BIO150-phylogenetic practice-exercise

BIO150-phylogenetic practice-exercise - Reconstructing...

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Reconstructing Evolutionary Relationships S-1 BIO150 2004/05 Practice Exercise: Phylogeny of Terrestrial Vertebrates In this example we will construct a phylogenetic hypothesis of the relationships between seven taxa of terrestrial vertebrates: frogs, turtles, mammals, birds, crocodiles, lizards, and snakes. We will use another taxon (ray-finned fish) – which has some similarities with your terrestrial vertebrates but which is not part of that group – as our out-group to polarize the characters chosen for the analysis. Identifying Characters The first step in every analysis is identification of the characters. This is often the most important and most difficult part of the work (not to mention time and labour consuming). Below is the list of the characters, each of which is accompanied by the corresponding number used in Table 1. Table 1 contains a list of the character states found in each taxon. (You are not expected to learn these characters and their states for the quiz or test.) Amnion (1) : Does the egg have the amnion, an extra-embryonic membrane that evolved to over- come desiccation? Possible states: amnion present, absent. Appendages (2): Early vertebrates evolved fins to swim more efficiently in the water. Limbs allowed movement on land. Although snakes lack external limbs, several groups of snakes have rudimentary appendages, proof of the fact that the ancestors of snakes did have limbs. Possible states: fins, limbs. Body covering (3): Possible states: scales, scutes, hair, feathers. Metabolism (4): Maintenance of a steady internal state (homeostasis) is critical. In vertebrates, body temperature is controlled either internally by metabolic processes (endothermy) or is dependent on the external environment (ectothermy). Possible states: endothermy, ectothermy. Internal nostrils (5): The nostrils of most fishes do not connect with the mouth. The nostril of lungfishes and of all terrestrial vertebrates do. Possible states: internal nostrils present, absent. Temporal fenestrae (6): Number of temporal holes in the skull, which allow for the expansion of jaw muscles (enhancing biting strength). Possible states: none, one, or two. Male genitalia (7): Presence or absence of a hemipenes, or split penis. Snakes and lizards are unusual in that they have a double penis, whereas other vertebrate groups have a single penis. Possible states: hemipenes present, absent. Digestive system (8): Presence or absence of a specialized gizzard, a very muscular portion of the stomach. The muscle action, together with a tough lining of cuticle, and especially grit that is ingested, aid in the grinding of fibrous foods such as seeds. Possible states: gizzard present, absent. Nitrogenous waste (9): Type of nitrogenous waste. Ammonia is converted to either urea or uric acid before excretion.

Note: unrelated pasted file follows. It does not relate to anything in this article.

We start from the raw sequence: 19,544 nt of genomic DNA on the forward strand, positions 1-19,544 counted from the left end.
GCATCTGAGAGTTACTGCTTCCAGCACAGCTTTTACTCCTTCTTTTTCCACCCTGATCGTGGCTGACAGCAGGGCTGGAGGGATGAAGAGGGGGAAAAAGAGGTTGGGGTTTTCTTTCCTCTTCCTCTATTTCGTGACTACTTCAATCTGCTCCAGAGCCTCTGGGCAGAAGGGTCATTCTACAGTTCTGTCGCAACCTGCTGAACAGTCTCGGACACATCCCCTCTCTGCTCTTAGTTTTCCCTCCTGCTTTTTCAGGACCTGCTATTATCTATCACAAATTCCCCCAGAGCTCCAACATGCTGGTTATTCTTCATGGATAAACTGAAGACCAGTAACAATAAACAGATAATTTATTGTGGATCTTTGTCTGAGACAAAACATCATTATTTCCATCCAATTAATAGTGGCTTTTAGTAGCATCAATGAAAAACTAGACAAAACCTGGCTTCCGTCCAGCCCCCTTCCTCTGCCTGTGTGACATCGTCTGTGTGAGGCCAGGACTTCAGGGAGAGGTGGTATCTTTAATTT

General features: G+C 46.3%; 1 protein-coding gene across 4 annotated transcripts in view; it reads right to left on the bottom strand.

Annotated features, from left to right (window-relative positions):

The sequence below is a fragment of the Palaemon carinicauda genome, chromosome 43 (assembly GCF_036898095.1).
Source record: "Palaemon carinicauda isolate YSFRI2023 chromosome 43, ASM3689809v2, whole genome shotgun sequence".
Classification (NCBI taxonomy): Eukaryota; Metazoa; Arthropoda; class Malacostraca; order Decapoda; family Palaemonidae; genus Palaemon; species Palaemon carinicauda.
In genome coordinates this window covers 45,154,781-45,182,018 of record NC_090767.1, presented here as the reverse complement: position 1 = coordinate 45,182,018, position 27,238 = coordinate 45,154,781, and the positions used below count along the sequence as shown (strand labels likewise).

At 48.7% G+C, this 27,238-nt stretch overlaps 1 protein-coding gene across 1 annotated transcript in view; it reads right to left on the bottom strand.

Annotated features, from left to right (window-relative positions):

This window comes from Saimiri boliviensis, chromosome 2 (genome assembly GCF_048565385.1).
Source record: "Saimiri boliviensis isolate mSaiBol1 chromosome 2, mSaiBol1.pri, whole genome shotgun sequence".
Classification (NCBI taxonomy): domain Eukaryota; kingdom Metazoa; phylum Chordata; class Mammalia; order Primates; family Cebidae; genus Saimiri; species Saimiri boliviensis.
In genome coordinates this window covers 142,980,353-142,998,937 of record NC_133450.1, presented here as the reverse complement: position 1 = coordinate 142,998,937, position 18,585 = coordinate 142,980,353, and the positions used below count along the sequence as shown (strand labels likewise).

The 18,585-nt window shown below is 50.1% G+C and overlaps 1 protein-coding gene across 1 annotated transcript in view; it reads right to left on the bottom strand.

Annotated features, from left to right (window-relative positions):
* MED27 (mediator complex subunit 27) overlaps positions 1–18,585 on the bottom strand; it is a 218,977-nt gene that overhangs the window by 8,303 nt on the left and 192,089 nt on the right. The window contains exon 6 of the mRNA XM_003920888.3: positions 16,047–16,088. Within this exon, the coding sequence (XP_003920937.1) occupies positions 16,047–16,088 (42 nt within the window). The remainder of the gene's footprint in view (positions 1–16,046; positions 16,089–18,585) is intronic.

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This note was uploaded on 11/24/2010 for the course BIO BIO 150 taught by Professor Jeffery during the Spring '10 term at University of Toronto.

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BIO150-phylogenetic practice-exercise - Reconstructing...

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